Austin, Texas-based “power buyer” UpEquity has raised $50 million in a series B funding round that the company says will help it originate more than $1 billion in mortgages over the next 12 months, using technology that enables homebuyers to make all-cash offers and close a mortgage in an average of 18 days.
Co-founded in 2019 by Tim Herman and Louis Wilson, UpEquity is a licensed mortgage company in Texas, Florida, California and Colorado, and has raised a total of $77 million to date. The latest round, which is split between $20 million in equity and $30 million in debt, was led by S3 Ventures.
S3 Ventures Partner Charlie Plauche, who will take a seat on UpEquity’s board of directors, said institutional investors have snapped up $77 billion in single-family homes in the last six months, “with no signs of slowing down.”
UpEquity “allows the average homebuyer to have a shot at competing with the large real estate investment firms of the world in the homebuying process,” Plauche said in a statement. “We are excited to be a part of leveling the playing field in this industry.”
The company has posted about a dozen openings at its Austin headquarters in engineering, human resources, marketing, operations and sales.
UpEquity says its Buy with Cash program is free for homebuyers, and that it charges as little as $500 for its Buy Before You Sell program to cover the cost of inspecting the buyer’s current home. If the buyer’s current home doesn’t sell before their new home closes, UpEquity buys it, and charges 1.95 percent of the resale price.
The company makes its money by earning a commission from brokering or selling the mortgage that buyers take out to buy their home. In states where purchase contracts aren’t assignable, UpEquity buys the home upfront and writes the mortgage afterward.
“By removing cost and inefficiencies from the mortgage process, our customers can make all-cash offers at zero cost to them and still get access to competitive interest rates,” Herman said in a statement. “They get the best of both worlds.”
Like competing power buyers Homeward, Knock and Ribbon, UpEquity is positioning itself as an ally of real estate agents by making a case that their clients are more likely to prevail in a bidding war when they submit a contingency-free offer. But UpEquity is a relative latecomer to the scene.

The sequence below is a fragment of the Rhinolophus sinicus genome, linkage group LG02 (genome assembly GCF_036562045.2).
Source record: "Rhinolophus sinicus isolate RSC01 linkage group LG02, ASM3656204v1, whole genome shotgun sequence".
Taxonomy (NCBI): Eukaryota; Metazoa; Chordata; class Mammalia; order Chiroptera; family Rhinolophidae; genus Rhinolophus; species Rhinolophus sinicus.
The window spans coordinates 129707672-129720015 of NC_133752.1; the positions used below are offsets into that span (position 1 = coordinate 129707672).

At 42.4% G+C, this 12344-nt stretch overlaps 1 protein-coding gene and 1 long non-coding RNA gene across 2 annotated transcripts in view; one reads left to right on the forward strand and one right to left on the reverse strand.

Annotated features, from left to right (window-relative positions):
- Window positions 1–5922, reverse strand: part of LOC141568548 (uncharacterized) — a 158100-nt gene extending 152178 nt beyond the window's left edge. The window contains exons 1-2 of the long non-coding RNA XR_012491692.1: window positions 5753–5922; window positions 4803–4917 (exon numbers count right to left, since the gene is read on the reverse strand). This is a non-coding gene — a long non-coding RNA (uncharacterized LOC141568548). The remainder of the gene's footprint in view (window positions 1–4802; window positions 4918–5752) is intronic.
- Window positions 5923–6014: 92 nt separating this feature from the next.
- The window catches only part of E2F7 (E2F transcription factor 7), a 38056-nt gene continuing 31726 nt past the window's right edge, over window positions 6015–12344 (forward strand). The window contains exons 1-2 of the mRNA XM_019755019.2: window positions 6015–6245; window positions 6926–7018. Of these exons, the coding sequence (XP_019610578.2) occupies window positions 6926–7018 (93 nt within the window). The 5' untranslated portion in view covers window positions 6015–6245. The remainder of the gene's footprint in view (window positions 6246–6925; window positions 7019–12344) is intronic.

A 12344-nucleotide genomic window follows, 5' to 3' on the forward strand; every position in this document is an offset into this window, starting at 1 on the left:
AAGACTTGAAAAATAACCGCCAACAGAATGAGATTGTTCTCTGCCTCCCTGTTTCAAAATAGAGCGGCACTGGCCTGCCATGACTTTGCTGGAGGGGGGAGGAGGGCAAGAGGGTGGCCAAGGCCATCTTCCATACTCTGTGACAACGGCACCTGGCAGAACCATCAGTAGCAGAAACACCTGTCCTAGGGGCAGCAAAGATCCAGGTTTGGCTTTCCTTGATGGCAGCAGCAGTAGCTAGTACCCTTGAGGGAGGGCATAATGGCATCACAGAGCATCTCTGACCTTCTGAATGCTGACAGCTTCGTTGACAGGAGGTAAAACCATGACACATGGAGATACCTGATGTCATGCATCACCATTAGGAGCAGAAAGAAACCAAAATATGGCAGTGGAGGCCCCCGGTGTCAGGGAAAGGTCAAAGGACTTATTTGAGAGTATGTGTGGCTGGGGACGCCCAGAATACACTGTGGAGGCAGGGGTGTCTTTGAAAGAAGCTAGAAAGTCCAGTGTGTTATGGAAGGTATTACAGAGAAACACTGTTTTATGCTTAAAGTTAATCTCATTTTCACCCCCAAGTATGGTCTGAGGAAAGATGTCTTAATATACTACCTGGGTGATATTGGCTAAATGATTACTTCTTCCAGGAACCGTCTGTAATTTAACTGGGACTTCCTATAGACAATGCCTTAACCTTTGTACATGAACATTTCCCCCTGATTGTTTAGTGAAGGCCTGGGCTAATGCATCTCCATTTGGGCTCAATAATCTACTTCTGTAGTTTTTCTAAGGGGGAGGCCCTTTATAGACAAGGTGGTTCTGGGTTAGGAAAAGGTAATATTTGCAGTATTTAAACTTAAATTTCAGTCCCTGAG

Homeward, which announced $371 million in new funding in May, counts Norwest Venture Partners, Blackstone, Breyer Capital, Adams Street, Javelin, and LiveOak Venture Partners among its backers.
Ribbon raised $150 million last month in a series C funding round that the company said would help it expand into half of U.S. markets by 2023.
Orchard, another power buyer that employs in-house real estate agents, raised $100 million in a September deal that valued the company at more than $1 billion.
Those power buyer startups are likely to face increasing competition from mortgage lenders who understand the advantage that cash or contingency-free offers provide homebuyers in markets where listings are scarce.
Better Holdco Inc. — a vertically-integrated company with mortgage, real estate brokerage and title subsidiaries — launched a cash offer program in July that it’s scaled up to 45 markets in 12 states.
A Bellevue, Washington-based regional mortgage lender, Evergreen Home Loans, also now has a cash offer product available in 4 states, illustrating the potential for every mortgage lender to act as a power buyer.
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